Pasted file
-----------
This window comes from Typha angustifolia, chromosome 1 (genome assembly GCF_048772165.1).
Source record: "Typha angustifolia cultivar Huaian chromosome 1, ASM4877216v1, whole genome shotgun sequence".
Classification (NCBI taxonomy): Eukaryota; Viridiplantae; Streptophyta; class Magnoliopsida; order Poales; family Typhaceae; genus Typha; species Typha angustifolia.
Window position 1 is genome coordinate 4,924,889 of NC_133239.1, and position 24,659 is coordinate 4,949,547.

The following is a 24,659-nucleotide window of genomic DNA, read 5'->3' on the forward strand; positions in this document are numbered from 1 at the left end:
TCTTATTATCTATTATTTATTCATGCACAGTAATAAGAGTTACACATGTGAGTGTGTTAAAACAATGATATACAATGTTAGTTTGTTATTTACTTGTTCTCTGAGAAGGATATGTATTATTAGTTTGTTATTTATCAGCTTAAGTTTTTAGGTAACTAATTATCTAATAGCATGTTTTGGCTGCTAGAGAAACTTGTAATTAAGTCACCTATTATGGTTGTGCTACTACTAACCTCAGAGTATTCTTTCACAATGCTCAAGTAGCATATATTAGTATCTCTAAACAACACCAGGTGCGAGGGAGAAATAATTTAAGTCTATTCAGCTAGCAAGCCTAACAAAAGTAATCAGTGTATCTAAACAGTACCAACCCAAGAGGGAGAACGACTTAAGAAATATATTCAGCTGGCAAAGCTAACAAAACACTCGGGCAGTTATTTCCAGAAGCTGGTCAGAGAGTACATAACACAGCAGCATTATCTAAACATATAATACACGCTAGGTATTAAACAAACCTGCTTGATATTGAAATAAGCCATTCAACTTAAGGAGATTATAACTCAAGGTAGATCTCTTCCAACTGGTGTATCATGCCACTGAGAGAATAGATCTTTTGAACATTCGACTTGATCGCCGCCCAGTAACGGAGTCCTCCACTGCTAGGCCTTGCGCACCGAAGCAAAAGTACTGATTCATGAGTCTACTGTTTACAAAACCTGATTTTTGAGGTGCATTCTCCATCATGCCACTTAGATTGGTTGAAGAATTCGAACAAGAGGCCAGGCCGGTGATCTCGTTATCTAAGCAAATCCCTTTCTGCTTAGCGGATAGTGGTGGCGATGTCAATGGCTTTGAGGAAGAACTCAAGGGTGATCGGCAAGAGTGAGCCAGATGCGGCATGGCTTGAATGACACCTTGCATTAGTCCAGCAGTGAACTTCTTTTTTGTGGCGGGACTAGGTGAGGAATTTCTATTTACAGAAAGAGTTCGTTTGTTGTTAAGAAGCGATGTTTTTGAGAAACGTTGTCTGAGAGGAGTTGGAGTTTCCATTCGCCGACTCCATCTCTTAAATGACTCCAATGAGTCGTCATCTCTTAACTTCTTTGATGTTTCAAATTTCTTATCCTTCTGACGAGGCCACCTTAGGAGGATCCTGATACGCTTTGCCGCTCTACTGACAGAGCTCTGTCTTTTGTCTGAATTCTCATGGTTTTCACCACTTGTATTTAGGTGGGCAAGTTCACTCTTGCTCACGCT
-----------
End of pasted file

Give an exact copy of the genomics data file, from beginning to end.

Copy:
This window comes from Typha angustifolia, chromosome 1 (genome assembly GCF_048772165.1).
Source record: "Typha angustifolia cultivar Huaian chromosome 1, ASM4877216v1, whole genome shotgun sequence".
Classification (NCBI taxonomy): Eukaryota; Viridiplantae; Streptophyta; class Magnoliopsida; order Poales; family Typhaceae; genus Typha; species Typha angustifolia.
Window position 1 is genome coordinate 4,924,889 of NC_133239.1, and position 24,659 is coordinate 4,949,547.

The following is a 24,659-nucleotide window of genomic DNA, read 5'->3' on the forward strand; positions in this document are numbered from 1 at the left end:
TCTTATTATCTATTATTTATTCATGCACAGTAATAAGAGTTACACATGTGAGTGTGTTAAAACAATGATATACAATGTTAGTTTGTTATTTACTTGTTCTCTGAGAAGGATATGTATTATTAGTTTGTTATTTATCAGCTTAAGTTTTTAGGTAACTAATTATCTAATAGCATGTTTTGGCTGCTAGAGAAACTTGTAATTAAGTCACCTATTATGGTTGTGCTACTACTAACCTCAGAGTATTCTTTCACAATGCTCAAGTAGCATATATTAGTATCTCTAAACAACACCAGGTGCGAGGGAGAAATAATTTAAGTCTATTCAGCTAGCAAGCCTAACAAAAGTAATCAGTGTATCTAAACAGTACCAACCCAAGAGGGAGAACGACTTAAGAAATATATTCAGCTGGCAAAGCTAACAAAACACTCGGGCAGTTATTTCCAGAAGCTGGTCAGAGAGTACATAACACAGCAGCATTATCTAAACATATAATACACGCTAGGTATTAAACAAACCTGCTTGATATTGAAATAAGCCATTCAACTTAAGGAGATTATAACTCAAGGTAGATCTCTTCCAACTGGTGTATCATGCCACTGAGAGAATAGATCTTTTGAACATTCGACTTGATCGCCGCCCAGTAACGGAGTCCTCCACTGCTAGGCCTTGCGCACCGAAGCAAAAGTACTGATTCATGAGTCTACTGTTTACAAAACCTGATTTTTGAGGTGCATTCTCCATCATGCCACTTAGATTGGTTGAAGAATTCGAACAAGAGGCCAGGCCGGTGATCTCGTTATCTAAGCAAATCCCTTTCTGCTTAGCGGATAGTGGTGGCGATGTCAATGGCTTTGAGGAAGAACTCAAGGGTGATCGGCAAGAGTGAGCCAGATGCGGCATGGCTTGAATGACACCTTGCATTAGTCCAGCAGTGAACTTCTTTTTTGTGGCGGGACTAGGTGAGGAATTTCTATTTACAGAAAGAGTTCGTTTGTTGTTAAGAAGCGATGTTTTTGAGAAACGTTGTCTGAGAGGAGTTGGAGTTTCCATTCGCCGACTCCATCTCTTAAATGACTCCAATGAGTCGTCATCTCTTAACTTCTTTGATGTTTCAAATTTCTTATCCTTCTGACGAGGCCACCTTAGGAGGATCCTGATACGCTTTGCCGCTCTACTGACAGAGCTCTGTCTTTTGTCTGAATTCTCATGGTTTTCACCACTTGTATTTAGGTGGGCAAGTTCACTCTTGCTCACGCT